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Home > Research > Publications & Outputs > A selfless response to an illusory world
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A selfless response to an illusory world: a comparative study of Śāntideva and Śaṅkara

Research output: ThesisDoctoral Thesis

Published

  • Warren Todd
Publication date2011
Number of pages412
QualificationPhD
Awarding Institution
Supervisor(s)/Advisor
Date of Award31/12/2011
Place of publicationLancaster
Publisher
  • Lancaster University
Original languageEnglish

Abstract

This thesis compares the ethical theories of two 8th century Indian philosophers, Śāntideva and Śaṅkara. In order to construct their ethics from philosophical premises, a metaphysical approach has been taken. A comparison of these two philosophers has never been made, nor has there been any major comparative study of the ethics of their two traditions, Indian Madhyamaka Buddhism and Advaita Vedānta. In opening the way for further comparisons between these two schools, I wish to question the manner in which scholars have consistently divided them along self/non-self (ātman/anātman) lines. The key to the comparison is thus the notion of individuated self (jīva) rather than the less personal ātman.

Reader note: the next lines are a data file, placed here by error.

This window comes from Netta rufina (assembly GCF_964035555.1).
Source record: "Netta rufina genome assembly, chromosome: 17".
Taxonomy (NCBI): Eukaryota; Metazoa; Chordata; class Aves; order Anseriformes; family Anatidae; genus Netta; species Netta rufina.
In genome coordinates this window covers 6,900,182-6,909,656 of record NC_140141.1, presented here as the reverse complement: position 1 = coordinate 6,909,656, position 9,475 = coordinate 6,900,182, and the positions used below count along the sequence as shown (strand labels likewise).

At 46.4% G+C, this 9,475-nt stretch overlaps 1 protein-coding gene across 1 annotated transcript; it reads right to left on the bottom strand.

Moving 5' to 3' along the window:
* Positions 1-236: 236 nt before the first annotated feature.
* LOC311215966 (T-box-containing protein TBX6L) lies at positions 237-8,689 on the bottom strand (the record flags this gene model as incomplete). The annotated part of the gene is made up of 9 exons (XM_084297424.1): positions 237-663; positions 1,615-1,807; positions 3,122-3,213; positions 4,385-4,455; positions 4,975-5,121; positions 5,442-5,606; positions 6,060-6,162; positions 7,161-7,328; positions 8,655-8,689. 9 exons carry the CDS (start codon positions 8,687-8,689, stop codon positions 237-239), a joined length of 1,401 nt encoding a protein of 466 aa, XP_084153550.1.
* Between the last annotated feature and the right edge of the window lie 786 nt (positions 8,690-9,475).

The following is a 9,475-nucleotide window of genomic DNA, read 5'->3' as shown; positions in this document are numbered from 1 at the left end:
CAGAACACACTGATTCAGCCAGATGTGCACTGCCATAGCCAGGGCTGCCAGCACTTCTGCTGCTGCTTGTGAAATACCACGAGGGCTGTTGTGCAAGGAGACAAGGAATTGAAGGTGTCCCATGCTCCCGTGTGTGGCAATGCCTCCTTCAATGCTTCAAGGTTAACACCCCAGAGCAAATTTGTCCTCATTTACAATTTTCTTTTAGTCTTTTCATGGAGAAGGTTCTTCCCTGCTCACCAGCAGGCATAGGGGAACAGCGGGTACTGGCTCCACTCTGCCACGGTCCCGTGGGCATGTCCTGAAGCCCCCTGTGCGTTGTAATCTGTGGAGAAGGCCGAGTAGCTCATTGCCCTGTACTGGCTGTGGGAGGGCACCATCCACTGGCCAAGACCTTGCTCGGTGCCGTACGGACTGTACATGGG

Once the full implications of Advaita metaphysics are understood, whereby all consciousness is ultimately that of the one brahman, then, at the individuated level of consciousness, the ethical situation is strangely similar to the Buddhist with their notion of non-self (anātman). We thus have two rival schools positing a radical notion of the individual as having no unified centre of moral agency. Both schools adopt a methodology of Two Truths, the relative and the ultimate, in order to allow for both a provisional ethical framework and the potential for world transcendence.
It was decided that the most convenient form of ethical comparison was a qualified form of altruism, here called “constructive altruism”. This is a form of other-regarding ethics which allows for the concept of a non-giver, i.e. a person who has realised selflessness and has seen through the “illusion” of individuation. This person then takes it upon himself to construct the other so as to gain a focus for the compassionate activity of teaching. The aim of such teaching is the liberation (mokṣa) of freedom-seeking disciples from this cyclic existence (saṃsāra) and its prevalent potential for suffering (duḥkha).